Safer reactors designed in the U.S. and Europe make their power grid debuts in China
Call it the world’s slowest photo finish. After several decades of engineering, construction flaws and delays, and cost overruns—a troubled birth that cost their developers dearly—the most advanced commercial reactor designs from Europe and the United States just delivered their first megawatt-hours of electricity within one day of each other. But their benefits—including safety advances such as the AP1000’s passive cooling and the EPR’s airplane crash-proof shell—may offer too little, too late to secure future projects.
Both of the design debuts happened in China late last month. On Thursday, 29 June, a 1,400-MW EPR designed in France and Germany synced up to the grid at the Taishan nuclear power plant. The next day the U.S.-designed 1,117-MW AP1000 delivered first power at China’s Sanmen plant.
Both projects are coming online years behind schedule, and they are still at least several months away from full commercial operation. But the real problem for the AP1000 and the EPR are the designs’ unfinished Western debuts.
Delays are commonplace in the nuclear industry. For instance, the Korean-built nuclear reactors originally due to begin starting up last year in the United Arab Emirates were recently pushed back to late 2019 or early 2020. But the AP1000 and EPR troubles are in a different league.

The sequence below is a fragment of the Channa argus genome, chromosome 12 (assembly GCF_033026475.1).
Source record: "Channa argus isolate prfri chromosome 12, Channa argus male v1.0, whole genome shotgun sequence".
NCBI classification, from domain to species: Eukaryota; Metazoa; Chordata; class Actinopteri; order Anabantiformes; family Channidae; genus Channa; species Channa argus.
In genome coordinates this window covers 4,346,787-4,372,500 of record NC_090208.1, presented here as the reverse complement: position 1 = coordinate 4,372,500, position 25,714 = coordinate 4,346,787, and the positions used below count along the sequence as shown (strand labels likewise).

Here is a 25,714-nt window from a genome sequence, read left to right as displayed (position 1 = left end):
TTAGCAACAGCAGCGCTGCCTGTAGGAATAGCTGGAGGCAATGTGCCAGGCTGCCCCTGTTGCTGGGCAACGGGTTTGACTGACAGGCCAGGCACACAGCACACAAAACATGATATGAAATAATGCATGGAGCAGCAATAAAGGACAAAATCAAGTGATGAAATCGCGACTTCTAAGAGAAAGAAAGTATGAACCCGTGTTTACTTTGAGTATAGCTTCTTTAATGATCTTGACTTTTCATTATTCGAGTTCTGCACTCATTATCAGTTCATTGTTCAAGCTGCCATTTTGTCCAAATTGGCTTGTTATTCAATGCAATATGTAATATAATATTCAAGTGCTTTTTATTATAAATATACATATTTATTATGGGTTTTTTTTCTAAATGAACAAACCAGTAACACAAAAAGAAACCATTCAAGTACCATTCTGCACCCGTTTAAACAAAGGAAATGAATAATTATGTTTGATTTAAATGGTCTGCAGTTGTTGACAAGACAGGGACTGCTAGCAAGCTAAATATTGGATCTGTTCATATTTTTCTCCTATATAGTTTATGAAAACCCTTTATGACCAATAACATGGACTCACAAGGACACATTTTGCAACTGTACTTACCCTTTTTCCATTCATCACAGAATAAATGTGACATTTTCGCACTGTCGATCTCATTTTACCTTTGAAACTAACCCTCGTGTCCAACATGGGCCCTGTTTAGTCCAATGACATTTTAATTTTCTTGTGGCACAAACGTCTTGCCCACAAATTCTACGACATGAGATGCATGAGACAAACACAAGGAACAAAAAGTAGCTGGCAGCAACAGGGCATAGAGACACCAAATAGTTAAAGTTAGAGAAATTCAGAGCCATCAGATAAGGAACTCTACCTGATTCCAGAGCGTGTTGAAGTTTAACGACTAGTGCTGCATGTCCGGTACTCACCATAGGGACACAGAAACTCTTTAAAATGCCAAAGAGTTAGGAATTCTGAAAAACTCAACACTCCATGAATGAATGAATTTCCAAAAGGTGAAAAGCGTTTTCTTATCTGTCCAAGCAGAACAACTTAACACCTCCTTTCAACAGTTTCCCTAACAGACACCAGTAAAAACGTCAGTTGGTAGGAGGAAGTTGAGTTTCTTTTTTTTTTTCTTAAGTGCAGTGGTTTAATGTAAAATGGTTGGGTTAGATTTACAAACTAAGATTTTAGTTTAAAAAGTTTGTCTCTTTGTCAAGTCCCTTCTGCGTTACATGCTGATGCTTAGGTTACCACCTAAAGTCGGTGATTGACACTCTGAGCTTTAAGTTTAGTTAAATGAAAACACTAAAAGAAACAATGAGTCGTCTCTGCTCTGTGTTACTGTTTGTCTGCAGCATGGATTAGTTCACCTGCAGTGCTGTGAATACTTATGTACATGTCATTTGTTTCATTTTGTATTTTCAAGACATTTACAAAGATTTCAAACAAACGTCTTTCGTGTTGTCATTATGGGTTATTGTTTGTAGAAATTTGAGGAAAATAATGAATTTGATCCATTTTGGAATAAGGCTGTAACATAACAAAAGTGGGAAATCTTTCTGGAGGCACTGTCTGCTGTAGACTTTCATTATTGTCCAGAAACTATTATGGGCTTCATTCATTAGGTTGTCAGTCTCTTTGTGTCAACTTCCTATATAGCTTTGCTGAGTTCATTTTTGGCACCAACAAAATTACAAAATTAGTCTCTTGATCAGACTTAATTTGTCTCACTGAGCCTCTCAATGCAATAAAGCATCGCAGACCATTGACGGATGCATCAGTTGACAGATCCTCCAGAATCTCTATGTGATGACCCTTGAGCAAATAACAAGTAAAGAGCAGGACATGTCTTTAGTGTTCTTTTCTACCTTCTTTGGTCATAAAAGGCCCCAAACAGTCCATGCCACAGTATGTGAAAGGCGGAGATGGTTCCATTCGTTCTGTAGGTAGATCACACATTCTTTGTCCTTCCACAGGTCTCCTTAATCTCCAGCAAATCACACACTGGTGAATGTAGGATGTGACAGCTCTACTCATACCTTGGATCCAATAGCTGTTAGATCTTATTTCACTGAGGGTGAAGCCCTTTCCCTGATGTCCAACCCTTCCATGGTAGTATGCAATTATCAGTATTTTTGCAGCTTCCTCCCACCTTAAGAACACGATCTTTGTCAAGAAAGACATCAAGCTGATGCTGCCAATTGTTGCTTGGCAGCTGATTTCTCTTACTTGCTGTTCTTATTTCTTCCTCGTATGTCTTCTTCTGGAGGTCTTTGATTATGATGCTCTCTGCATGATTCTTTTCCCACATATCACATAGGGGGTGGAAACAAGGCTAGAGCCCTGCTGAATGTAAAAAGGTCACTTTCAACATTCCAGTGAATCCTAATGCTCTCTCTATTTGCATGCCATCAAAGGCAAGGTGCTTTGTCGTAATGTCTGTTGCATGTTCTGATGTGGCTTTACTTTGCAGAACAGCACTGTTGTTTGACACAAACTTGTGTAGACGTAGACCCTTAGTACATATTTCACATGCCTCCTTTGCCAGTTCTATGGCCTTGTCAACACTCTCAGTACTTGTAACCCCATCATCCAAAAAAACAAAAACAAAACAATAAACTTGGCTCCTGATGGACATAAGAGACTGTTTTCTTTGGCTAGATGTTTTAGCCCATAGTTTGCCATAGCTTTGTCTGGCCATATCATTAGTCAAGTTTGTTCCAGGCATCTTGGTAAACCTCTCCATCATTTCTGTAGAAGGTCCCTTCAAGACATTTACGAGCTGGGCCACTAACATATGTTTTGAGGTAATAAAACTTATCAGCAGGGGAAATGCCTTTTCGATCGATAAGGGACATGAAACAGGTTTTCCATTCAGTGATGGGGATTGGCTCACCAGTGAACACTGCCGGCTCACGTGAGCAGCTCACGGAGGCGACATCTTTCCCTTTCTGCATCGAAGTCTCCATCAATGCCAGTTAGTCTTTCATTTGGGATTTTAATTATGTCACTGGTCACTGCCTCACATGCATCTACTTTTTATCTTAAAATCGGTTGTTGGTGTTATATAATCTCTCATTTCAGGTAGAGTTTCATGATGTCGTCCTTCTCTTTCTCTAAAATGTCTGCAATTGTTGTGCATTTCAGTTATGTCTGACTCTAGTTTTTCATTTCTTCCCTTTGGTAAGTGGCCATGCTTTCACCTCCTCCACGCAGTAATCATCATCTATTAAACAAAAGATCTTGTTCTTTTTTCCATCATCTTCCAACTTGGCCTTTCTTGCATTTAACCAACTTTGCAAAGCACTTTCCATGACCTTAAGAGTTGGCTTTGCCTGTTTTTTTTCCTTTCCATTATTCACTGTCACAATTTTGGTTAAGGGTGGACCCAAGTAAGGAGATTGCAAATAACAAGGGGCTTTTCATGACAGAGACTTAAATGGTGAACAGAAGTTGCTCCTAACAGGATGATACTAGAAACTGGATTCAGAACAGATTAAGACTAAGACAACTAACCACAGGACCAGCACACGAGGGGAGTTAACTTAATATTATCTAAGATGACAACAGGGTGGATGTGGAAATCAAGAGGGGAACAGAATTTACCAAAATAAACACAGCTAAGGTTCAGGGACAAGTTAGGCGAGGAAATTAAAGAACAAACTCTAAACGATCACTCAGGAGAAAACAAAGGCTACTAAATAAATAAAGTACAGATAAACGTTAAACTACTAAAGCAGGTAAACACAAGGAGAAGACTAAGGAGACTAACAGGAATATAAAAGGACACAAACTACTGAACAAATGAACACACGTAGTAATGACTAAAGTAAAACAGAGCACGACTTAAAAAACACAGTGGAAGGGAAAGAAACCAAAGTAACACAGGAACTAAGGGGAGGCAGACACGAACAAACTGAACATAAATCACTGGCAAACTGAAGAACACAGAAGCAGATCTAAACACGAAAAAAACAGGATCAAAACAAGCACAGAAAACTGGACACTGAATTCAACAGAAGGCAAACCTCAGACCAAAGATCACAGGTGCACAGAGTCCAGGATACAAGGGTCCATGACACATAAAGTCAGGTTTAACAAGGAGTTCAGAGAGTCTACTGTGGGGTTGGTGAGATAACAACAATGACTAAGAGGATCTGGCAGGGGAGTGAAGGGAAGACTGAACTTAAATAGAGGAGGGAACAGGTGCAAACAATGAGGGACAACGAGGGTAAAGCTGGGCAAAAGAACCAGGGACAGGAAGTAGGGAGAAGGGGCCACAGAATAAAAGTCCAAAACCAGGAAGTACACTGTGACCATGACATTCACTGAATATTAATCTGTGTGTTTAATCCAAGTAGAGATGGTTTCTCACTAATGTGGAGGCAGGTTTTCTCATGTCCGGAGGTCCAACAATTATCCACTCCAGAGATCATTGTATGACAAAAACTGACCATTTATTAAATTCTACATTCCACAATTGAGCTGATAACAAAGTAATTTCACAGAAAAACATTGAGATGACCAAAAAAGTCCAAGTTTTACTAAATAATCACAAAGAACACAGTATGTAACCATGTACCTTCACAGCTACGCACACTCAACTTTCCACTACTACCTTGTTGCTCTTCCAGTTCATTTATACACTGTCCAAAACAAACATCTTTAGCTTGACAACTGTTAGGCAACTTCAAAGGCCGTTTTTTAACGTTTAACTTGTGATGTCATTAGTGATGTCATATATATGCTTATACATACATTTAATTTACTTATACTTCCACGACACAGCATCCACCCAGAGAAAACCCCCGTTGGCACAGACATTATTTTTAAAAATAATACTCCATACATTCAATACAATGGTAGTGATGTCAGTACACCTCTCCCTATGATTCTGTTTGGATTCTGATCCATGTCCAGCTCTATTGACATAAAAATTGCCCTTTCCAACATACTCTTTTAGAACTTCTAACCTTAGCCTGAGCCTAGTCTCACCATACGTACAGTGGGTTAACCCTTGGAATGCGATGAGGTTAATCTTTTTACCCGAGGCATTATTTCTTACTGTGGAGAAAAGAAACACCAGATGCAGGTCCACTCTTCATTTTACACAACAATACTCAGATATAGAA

The AP1000 is designed to passively cool itself during an accidental shutdown, theoretically avoiding accidents like the one at Japan’s Fukushima Daiichi. But AP1000 developer Westinghouse declared bankruptcy last year due to construction troubles, particularly at dual-reactor plants for utilities in Georgia and South Carolina. The latter abandoned their pair of partially built AP1000s after investing US $9 billion. The Georgia plant, initiated in 2012, is projected to be completed five years late in 2022 and at a cost of $25 billion—$11 billion more than budgeted.
Delays for the EPR, whose dual-layered concrete shield protects against airplane strikes, contributed to the breakup of Paris-based nuclear giant Areva in 2015. And the first EPR projects in France and Finland remain troubled under French utility Electricité de France (EDF), which absorbed Areva’s reactor business, Fromatome. The Finnish plant, started in 2005 and expected to take four years, is currently slated for startup next year, and deadlines continue to come and go. In June, Finnish utility Teollisuuden Voima Oyj announced that startup had slid another four months to September 2019.
The troubled EPR and AP1000 projects show that U.S. and European firms have lost competence in nuclear construction and management. ”It’s no coincidence that two of the four AP1000s in the U.S. were abandoned, and that the EPRs that started much earlier than Taishan’s in Finland and France are still under construction,” says nuclear energy consultant Mycle Schneider, principal author of the annual World Nuclear Industry Status Report. “The Chinese have a very large workforce that they move from one project to another, so their skills are actually getting better, whereas European and North American companies haven’t completed reactors in decades,” says Schneider.